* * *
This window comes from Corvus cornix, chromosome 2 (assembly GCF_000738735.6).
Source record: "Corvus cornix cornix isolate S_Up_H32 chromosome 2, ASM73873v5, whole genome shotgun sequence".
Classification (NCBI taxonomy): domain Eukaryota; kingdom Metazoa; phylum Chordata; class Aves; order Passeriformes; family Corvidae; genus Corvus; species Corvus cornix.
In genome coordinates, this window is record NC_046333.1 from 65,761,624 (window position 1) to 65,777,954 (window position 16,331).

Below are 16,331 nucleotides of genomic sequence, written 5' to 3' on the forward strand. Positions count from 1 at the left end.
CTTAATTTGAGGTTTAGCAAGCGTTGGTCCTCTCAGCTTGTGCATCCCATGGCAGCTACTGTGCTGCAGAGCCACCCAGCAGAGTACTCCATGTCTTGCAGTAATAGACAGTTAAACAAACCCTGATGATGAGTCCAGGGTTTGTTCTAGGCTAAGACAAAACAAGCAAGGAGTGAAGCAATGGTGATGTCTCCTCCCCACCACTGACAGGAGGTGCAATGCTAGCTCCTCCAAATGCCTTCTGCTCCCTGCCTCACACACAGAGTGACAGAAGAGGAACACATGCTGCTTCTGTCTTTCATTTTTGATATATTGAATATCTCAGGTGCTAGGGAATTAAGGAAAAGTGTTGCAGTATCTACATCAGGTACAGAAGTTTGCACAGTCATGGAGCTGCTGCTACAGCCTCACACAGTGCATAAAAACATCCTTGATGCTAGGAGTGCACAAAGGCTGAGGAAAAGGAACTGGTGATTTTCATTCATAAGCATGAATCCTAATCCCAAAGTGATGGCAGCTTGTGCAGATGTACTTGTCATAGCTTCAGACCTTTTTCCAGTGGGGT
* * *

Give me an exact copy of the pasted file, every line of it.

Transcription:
This window comes from Corvus cornix, chromosome 2 (assembly GCF_000738735.6).
Source record: "Corvus cornix cornix isolate S_Up_H32 chromosome 2, ASM73873v5, whole genome shotgun sequence".
Classification (NCBI taxonomy): domain Eukaryota; kingdom Metazoa; phylum Chordata; class Aves; order Passeriformes; family Corvidae; genus Corvus; species Corvus cornix.
In genome coordinates, this window is record NC_046333.1 from 65,761,624 (window position 1) to 65,777,954 (window position 16,331).

Below are 16,331 nucleotides of genomic sequence, written 5' to 3' on the forward strand. Positions count from 1 at the left end.
CTTAATTTGAGGTTTAGCAAGCGTTGGTCCTCTCAGCTTGTGCATCCCATGGCAGCTACTGTGCTGCAGAGCCACCCAGCAGAGTACTCCATGTCTTGCAGTAATAGACAGTTAAACAAACCCTGATGATGAGTCCAGGGTTTGTTCTAGGCTAAGACAAAACAAGCAAGGAGTGAAGCAATGGTGATGTCTCCTCCCCACCACTGACAGGAGGTGCAATGCTAGCTCCTCCAAATGCCTTCTGCTCCCTGCCTCACACACAGAGTGACAGAAGAGGAACACATGCTGCTTCTGTCTTTCATTTTTGATATATTGAATATCTCAGGTGCTAGGGAATTAAGGAAAAGTGTTGCAGTATCTACATCAGGTACAGAAGTTTGCACAGTCATGGAGCTGCTGCTACAGCCTCACACAGTGCATAAAAACATCCTTGATGCTAGGAGTGCACAAAGGCTGAGGAAAAGGAACTGGTGATTTTCATTCATAAGCATGAATCCTAATCCCAAAGTGATGGCAGCTTGTGCAGATGTACTTGTCATAGCTTCAGACCTTTTTCCAGTGGGGT